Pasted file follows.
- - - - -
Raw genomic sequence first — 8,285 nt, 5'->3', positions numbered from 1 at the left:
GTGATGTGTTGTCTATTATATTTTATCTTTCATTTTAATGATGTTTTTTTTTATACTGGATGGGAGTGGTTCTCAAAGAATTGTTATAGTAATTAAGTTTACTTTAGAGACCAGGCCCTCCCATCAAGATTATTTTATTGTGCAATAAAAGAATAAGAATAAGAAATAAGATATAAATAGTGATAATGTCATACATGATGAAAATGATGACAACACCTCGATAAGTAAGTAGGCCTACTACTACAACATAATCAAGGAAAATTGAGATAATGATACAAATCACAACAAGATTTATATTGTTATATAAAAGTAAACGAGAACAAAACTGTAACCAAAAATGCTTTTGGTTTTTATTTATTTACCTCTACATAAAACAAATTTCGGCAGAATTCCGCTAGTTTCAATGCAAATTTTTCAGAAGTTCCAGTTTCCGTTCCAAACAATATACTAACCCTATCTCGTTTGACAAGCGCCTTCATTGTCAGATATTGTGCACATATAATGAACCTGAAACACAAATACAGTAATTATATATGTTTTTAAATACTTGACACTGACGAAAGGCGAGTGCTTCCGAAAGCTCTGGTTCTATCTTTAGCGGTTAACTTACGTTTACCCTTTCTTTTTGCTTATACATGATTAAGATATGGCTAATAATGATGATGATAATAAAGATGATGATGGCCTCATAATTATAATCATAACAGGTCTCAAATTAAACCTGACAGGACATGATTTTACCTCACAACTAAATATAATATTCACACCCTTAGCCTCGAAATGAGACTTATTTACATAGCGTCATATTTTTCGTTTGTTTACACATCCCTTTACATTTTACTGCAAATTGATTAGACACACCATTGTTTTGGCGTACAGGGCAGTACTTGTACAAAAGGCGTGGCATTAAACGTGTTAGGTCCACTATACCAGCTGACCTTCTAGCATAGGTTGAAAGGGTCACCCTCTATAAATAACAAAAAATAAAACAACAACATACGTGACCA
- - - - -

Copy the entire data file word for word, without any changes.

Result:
Raw genomic sequence first — 8,285 nt, 5'->3', positions numbered from 1 at the left:
GTGATGTGTTGTCTATTATATTTTATCTTTCATTTTAATGATGTTTTTTTTTATACTGGATGGGAGTGGTTCTCAAAGAATTGTTATAGTAATTAAGTTTACTTTAGAGACCAGGCCCTCCCATCAAGATTATTTTATTGTGCAATAAAAGAATAAGAATAAGAAATAAGATATAAATAGTGATAATGTCATACATGATGAAAATGATGACAACACCTCGATAAGTAAGTAGGCCTACTACTACAACATAATCAAGGAAAATTGAGATAATGATACAAATCACAACAAGATTTATATTGTTATATAAAAGTAAACGAGAACAAAACTGTAACCAAAAATGCTTTTGGTTTTTATTTATTTACCTCTACATAAAACAAATTTCGGCAGAATTCCGCTAGTTTCAATGCAAATTTTTCAGAAGTTCCAGTTTCCGTTCCAAACAATATACTAACCCTATCTCGTTTGACAAGCGCCTTCATTGTCAGATATTGTGCACATATAATGAACCTGAAACACAAATACAGTAATTATATATGTTTTTAAATACTTGACACTGACGAAAGGCGAGTGCTTCCGAAAGCTCTGGTTCTATCTTTAGCGGTTAACTTACGTTTACCCTTTCTTTTTGCTTATACATGATTAAGATATGGCTAATAATGATGATGATAATAAAGATGATGATGGCCTCATAATTATAATCATAACAGGTCTCAAATTAAACCTGACAGGACATGATTTTACCTCACAACTAAATATAATATTCACACCCTTAGCCTCGAAATGAGACTTATTTACATAGCGTCATATTTTTCGTTTGTTTACACATCCCTTTACATTTTACTGCAAATTGATTAGACACACCATTGTTTTGGCGTACAGGGCAGTACTTGTACAAAAGGCGTGGCATTAAACGTGTTAGGTCCACTATACCAGCTGACCTTCTAGCATAGGTTGAAAGGGTCACCCTCTATAAATAACAAAAAATAAAACAACAACATACGTGACCA